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Music

Thurston Moore and Lee Ranaldo Share Lockdown, Shelter in Place, Protest Gems

Cover of Instant Transcendent Conjecture

One of the pleasures of human culture is that, as a combined stream of millions of individuals' efforts in this current moment, and millions of people's inputs across time stretching back thousands of years, no single person will ever have seen or heard it all.

Today, despite my absurdly huge collection of the works of Thurston Moore, I identified a new microgenre: "songs named after Thurston Moore". His name is the title of songs on Bandcamp by Vincenzo Canoro, Coley Park, Pseudotunesmith, Peanut Ricky, Kayne and the Noise, Tundra Artica, Mike Cooper, Itä-Hollola Installaatio, ELM (the gloriously titled "Las Maracas De Thurston Moore"), Catch the Reference?, V.I. Dale, Up North Kids, Clay Android, the Milky Baskets, 89 Godzilla, Poweranimal, Kurz, the Falcon, the Antikörper Sessions – plus a cover of Moore's "Speak to the Wild" by Nadj and Palem Candillier. How far things have come since Sebadoh's "Gimme Indie Rock".

Across the past few months, Moore has been adding unreleased songs to his Bandcamp page. The latest, released on 5 June, is "Strawberry Moon", which layers rising and falling guitar spray over a sonorous strummed bass line. The effect is hypnotic, endless shivers and shifts within an overall flow of notes make the piece comfortingly familiar, while always different. Around the five-minute mark, the tone drops, notes echo and boom, then at the same steady pace, everything rises, cresting over and over until one guitar cycles a spindly pattern as the underpinnings disintegrate into a distant roar. It's reminiscent of the denouement to "Expressway to Your Skull".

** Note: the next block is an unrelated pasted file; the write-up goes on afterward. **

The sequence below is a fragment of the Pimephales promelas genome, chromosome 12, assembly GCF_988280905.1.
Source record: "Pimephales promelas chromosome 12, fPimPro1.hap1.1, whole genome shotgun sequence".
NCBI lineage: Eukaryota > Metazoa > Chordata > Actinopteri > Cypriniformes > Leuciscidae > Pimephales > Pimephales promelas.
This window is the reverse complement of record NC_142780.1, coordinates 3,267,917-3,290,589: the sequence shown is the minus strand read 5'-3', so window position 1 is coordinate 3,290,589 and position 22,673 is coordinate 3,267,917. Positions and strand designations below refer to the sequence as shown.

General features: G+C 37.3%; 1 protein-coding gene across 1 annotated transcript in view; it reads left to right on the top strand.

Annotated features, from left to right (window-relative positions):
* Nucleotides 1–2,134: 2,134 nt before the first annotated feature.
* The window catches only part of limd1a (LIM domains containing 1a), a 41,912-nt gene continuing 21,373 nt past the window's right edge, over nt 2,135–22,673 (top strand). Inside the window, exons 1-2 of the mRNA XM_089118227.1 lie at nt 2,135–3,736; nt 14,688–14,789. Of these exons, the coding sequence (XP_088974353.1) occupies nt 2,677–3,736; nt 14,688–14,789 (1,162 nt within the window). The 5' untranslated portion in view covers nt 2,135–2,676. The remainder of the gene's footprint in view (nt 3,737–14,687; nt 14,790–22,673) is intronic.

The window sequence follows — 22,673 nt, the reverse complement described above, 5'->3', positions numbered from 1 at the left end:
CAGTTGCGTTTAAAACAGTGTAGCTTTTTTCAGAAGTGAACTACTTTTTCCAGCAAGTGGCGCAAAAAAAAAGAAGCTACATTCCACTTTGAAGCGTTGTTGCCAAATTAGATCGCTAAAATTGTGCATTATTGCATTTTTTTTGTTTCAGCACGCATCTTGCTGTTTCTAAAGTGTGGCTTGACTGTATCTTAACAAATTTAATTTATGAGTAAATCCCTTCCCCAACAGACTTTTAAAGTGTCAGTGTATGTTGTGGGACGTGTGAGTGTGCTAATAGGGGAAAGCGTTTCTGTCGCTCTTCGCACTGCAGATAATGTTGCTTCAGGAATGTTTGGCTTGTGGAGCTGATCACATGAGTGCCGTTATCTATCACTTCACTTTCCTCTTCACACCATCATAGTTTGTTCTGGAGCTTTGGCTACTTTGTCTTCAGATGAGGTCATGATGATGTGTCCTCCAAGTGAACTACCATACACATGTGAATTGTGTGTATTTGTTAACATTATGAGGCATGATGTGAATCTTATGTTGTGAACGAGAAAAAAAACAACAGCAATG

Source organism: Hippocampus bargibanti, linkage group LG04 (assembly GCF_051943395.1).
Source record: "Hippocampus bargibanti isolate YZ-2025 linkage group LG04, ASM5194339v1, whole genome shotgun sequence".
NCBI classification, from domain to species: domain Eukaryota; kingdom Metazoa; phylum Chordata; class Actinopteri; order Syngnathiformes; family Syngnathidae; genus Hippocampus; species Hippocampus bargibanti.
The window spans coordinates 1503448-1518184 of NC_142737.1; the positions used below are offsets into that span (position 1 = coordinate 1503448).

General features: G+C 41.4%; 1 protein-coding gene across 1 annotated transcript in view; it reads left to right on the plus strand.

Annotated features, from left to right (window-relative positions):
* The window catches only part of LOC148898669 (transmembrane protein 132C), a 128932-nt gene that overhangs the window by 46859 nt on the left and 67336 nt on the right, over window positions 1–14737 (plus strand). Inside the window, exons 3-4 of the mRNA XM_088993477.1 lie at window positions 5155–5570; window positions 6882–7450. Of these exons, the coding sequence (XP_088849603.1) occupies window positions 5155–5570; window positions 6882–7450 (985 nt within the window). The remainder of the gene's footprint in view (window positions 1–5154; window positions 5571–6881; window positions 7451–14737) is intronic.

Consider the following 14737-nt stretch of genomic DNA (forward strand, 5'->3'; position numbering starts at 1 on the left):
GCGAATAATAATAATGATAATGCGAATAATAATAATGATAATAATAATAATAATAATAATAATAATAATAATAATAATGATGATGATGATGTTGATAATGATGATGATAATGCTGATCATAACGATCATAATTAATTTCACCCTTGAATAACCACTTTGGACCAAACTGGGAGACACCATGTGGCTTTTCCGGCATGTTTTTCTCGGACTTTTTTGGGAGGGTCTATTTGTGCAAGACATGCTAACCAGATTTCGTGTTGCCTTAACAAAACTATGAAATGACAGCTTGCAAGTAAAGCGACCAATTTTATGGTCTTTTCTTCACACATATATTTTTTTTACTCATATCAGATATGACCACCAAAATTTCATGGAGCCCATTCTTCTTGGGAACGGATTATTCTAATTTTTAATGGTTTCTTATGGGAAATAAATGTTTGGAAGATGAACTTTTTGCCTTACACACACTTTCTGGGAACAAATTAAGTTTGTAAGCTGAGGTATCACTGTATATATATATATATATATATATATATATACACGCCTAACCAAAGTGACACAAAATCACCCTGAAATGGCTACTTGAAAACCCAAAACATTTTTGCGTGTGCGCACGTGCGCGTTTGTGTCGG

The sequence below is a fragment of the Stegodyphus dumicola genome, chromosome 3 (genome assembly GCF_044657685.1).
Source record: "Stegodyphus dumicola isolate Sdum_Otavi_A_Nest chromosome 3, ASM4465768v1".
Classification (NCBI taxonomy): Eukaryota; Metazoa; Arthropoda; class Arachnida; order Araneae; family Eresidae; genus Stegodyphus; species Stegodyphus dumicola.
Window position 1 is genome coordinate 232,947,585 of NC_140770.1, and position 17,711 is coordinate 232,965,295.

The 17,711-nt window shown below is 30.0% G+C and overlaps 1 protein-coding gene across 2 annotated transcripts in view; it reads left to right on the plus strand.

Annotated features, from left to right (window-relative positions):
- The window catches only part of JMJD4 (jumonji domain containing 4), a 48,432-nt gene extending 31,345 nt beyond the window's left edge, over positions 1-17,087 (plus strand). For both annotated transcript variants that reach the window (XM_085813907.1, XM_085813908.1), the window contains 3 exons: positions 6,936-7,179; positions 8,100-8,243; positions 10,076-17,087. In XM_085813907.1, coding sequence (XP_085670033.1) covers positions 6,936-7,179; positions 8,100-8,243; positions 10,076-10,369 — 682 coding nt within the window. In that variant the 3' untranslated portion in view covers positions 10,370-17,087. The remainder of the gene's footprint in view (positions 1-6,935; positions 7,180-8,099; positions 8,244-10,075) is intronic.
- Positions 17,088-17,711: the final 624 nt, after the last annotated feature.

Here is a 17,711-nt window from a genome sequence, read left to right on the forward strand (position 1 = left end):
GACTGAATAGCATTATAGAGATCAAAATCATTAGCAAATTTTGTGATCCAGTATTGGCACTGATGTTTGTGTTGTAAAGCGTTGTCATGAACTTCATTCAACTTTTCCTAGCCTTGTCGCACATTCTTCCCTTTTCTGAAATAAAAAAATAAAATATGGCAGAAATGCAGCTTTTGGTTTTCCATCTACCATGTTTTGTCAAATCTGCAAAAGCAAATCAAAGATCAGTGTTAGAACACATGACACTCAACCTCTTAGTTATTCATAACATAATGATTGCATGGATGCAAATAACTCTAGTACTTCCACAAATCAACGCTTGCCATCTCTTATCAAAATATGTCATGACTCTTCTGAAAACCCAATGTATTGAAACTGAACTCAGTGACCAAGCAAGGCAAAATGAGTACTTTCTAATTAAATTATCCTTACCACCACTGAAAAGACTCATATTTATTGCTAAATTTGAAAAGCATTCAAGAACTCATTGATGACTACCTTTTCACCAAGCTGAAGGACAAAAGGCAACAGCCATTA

Performed by Moore's short-lived band Chelsea Light Moving, "Sunday Stage" smashes out of the speaker – then cuts dead. It's a neat false opening before the locked in chug of the band takes over. Moore sings with a lightness he doesn't often display, his comfort zone being a shiver inducingly intimate purr. There's a great outro; everything dies except drums and a dry clunk of a guitar string, then an incandescent screech slices it all apart with a Nightmare on Elm Street viciousness, the band finally stopping on a dime with a last emphatic thump. There are a few videos floating around of 2013 live appearances.

"Telegraph" is a breezy little tune. Moore starts with some solo guitar plucks and strums, then the full band launches in. The lyrics are taken from the poetry of John Donne. "Here's where the mantra begins, where the wildfires reach for the wind, blue days break for your pleasure, and the gold rays color your skin." It's a testament to the signals poetry can send across centuries, to the unity of human experience through time-space and changing seasons. The lyrics make a case for rock 'n' roll as nature worship and pagan rite. Surprisingly gentle fingered patterns give the track it's back-forth dynamic, space to breathe before everything breaks down into full-on guitar hero slides and squeals or wordless choruses firm as a tensed bicep.